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Just out of college, Patricia Hampl was mesmerized by a Matisse painting she saw in the Art Institute of Chicago: an aloof woman gazing at goldfish in a bowl, a mysterious Moroccan screen behind her. This woman seemed a welcome secular version of the nuns of Hampl’s girlhood, free and untouchable, a poster girl for twentieth-century feminism. In Blue Arabesque, Hampl explo Just out of college, Patricia Hampl was mesmerized by a Matisse painting she saw in the Art Institute of Chicago: an aloof woman gazing at goldfish in a bowl, a mysterious Moroccan screen behind her. This woman seemed a welcome secular version of the nuns of Hampl’s girlhood, free and untouchable, a poster girl for twentieth-century feminism. In Blue Arabesque, Hampl explores the allure of that woman, immersed in leisure, so at odds with the increasing rush of the modern era. Her tantalizing meditation takes us to the Cote d’Azur and North Africa, from cloister to harem, pondering figures as diverse as Eugène Delacroix, F. Scott Fitzgerald, and Katherine Mansfield. Returning always to Matisse and his obsessive portraits of languid women, Hampl discovers they were not decorative indulgences but surprising acts of integrity.   Moving with the life force that Matisse sought in his work, Blue Arabesque is a dazzling tour de force.


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Just out of college, Patricia Hampl was mesmerized by a Matisse painting she saw in the Art Institute of Chicago: an aloof woman gazing at goldfish in a bowl, a mysterious Moroccan screen behind her. This woman seemed a welcome secular version of the nuns of Hampl’s girlhood, free and untouchable, a poster girl for twentieth-century feminism. In Blue Arabesque, Hampl explo Just out of college, Patricia Hampl was mesmerized by a Matisse painting she saw in the Art Institute of Chicago: an aloof woman gazing at goldfish in a bowl, a mysterious Moroccan screen behind her. This woman seemed a welcome secular version of the nuns of Hampl’s girlhood, free and untouchable, a poster girl for twentieth-century feminism. In Blue Arabesque, Hampl explores the allure of that woman, immersed in leisure, so at odds with the increasing rush of the modern era. Her tantalizing meditation takes us to the Cote d’Azur and North Africa, from cloister to harem, pondering figures as diverse as Eugène Delacroix, F. Scott Fitzgerald, and Katherine Mansfield. Returning always to Matisse and his obsessive portraits of languid women, Hampl discovers they were not decorative indulgences but surprising acts of integrity.   Moving with the life force that Matisse sought in his work, Blue Arabesque is a dazzling tour de force.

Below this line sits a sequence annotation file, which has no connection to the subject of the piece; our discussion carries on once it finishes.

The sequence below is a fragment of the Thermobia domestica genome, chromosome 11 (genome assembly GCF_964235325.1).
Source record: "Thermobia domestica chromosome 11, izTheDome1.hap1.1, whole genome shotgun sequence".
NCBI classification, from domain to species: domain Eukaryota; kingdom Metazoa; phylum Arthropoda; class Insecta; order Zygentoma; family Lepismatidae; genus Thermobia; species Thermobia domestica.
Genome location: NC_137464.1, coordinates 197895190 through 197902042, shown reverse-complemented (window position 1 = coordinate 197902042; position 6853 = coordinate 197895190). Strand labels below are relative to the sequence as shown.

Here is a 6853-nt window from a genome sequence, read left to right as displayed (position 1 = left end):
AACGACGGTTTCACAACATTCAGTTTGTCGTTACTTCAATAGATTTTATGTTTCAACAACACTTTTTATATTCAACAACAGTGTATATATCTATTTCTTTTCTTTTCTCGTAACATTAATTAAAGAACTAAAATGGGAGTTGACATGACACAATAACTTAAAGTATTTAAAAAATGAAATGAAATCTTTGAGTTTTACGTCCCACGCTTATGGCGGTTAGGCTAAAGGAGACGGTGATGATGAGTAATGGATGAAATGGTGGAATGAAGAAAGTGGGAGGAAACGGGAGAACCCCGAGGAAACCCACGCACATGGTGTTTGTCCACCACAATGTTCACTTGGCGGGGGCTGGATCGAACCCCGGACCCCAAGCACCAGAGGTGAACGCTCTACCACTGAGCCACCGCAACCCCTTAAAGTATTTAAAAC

30 review for Blue Arabesque: A Search for the Sublime

  1. 5 out of 5

    Jeffrey Keeten